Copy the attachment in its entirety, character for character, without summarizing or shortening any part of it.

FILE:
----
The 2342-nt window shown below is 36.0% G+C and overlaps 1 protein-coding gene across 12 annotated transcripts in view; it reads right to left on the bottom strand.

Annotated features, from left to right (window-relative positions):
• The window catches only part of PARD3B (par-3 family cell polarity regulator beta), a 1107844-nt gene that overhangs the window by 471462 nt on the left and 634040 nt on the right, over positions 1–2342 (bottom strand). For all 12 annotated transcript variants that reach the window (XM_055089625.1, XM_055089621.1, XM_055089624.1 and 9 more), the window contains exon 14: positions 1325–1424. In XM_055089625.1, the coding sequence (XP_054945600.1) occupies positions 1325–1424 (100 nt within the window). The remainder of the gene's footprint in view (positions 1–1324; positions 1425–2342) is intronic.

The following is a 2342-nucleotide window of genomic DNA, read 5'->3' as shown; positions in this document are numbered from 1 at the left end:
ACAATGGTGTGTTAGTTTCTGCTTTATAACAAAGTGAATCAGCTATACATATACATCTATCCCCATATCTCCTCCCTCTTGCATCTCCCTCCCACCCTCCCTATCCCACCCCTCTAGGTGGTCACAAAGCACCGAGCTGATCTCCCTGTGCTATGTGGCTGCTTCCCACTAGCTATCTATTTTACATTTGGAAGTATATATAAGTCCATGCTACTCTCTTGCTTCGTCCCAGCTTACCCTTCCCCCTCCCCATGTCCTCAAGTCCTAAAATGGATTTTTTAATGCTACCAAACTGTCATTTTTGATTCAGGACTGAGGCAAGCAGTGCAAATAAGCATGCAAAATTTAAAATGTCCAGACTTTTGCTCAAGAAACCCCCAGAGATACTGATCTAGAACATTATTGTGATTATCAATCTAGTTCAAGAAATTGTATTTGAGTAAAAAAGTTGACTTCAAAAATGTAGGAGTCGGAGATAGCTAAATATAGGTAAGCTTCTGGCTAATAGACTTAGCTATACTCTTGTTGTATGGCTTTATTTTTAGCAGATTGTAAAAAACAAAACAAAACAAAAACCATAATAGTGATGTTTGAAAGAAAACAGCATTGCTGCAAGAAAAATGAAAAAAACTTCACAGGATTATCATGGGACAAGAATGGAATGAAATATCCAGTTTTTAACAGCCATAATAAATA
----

The 2342-nt window shown below is 36.0% G+C and overlaps 1 protein-coding gene across 12 annotated transcripts in view; it reads right to left on the bottom strand.

Annotated features, from left to right (window-relative positions):
• The window catches only part of PARD3B (par-3 family cell polarity regulator beta), a 1107844-nt gene that overhangs the window by 471462 nt on the left and 634040 nt on the right, over positions 1–2342 (bottom strand). For all 12 annotated transcript variants that reach the window (XM_055089625.1, XM_055089621.1, XM_055089624.1 and 9 more), the window contains exon 14: positions 1325–1424. In XM_055089625.1, the coding sequence (XP_054945600.1) occupies positions 1325–1424 (100 nt within the window). The remainder of the gene's footprint in view (positions 1–1324; positions 1425–2342) is intronic.

The following is a 2342-nucleotide window of genomic DNA, read 5'->3' as shown; positions in this document are numbered from 1 at the left end:
ACAATGGTGTGTTAGTTTCTGCTTTATAACAAAGTGAATCAGCTATACATATACATCTATCCCCATATCTCCTCCCTCTTGCATCTCCCTCCCACCCTCCCTATCCCACCCCTCTAGGTGGTCACAAAGCACCGAGCTGATCTCCCTGTGCTATGTGGCTGCTTCCCACTAGCTATCTATTTTACATTTGGAAGTATATATAAGTCCATGCTACTCTCTTGCTTCGTCCCAGCTTACCCTTCCCCCTCCCCATGTCCTCAAGTCCTAAAATGGATTTTTTAATGCTACCAAACTGTCATTTTTGATTCAGGACTGAGGCAAGCAGTGCAAATAAGCATGCAAAATTTAAAATGTCCAGACTTTTGCTCAAGAAACCCCCAGAGATACTGATCTAGAACATTATTGTGATTATCAATCTAGTTCAAGAAATTGTATTTGAGTAAAAAAGTTGACTTCAAAAATGTAGGAGTCGGAGATAGCTAAATATAGGTAAGCTTCTGGCTAATAGACTTAGCTATACTCTTGTTGTATGGCTTTATTTTTAGCAGATTGTAAAAAACAAAACAAAACAAAAACCATAATAGTGATGTTTGAAAGAAAACAGCATTGCTGCAAGAAAAATGAAAAAAACTTCACAGGATTATCATGGGACAAGAATGGAATGAAATATCCAGTTTTTAACAGCCATAATAAATA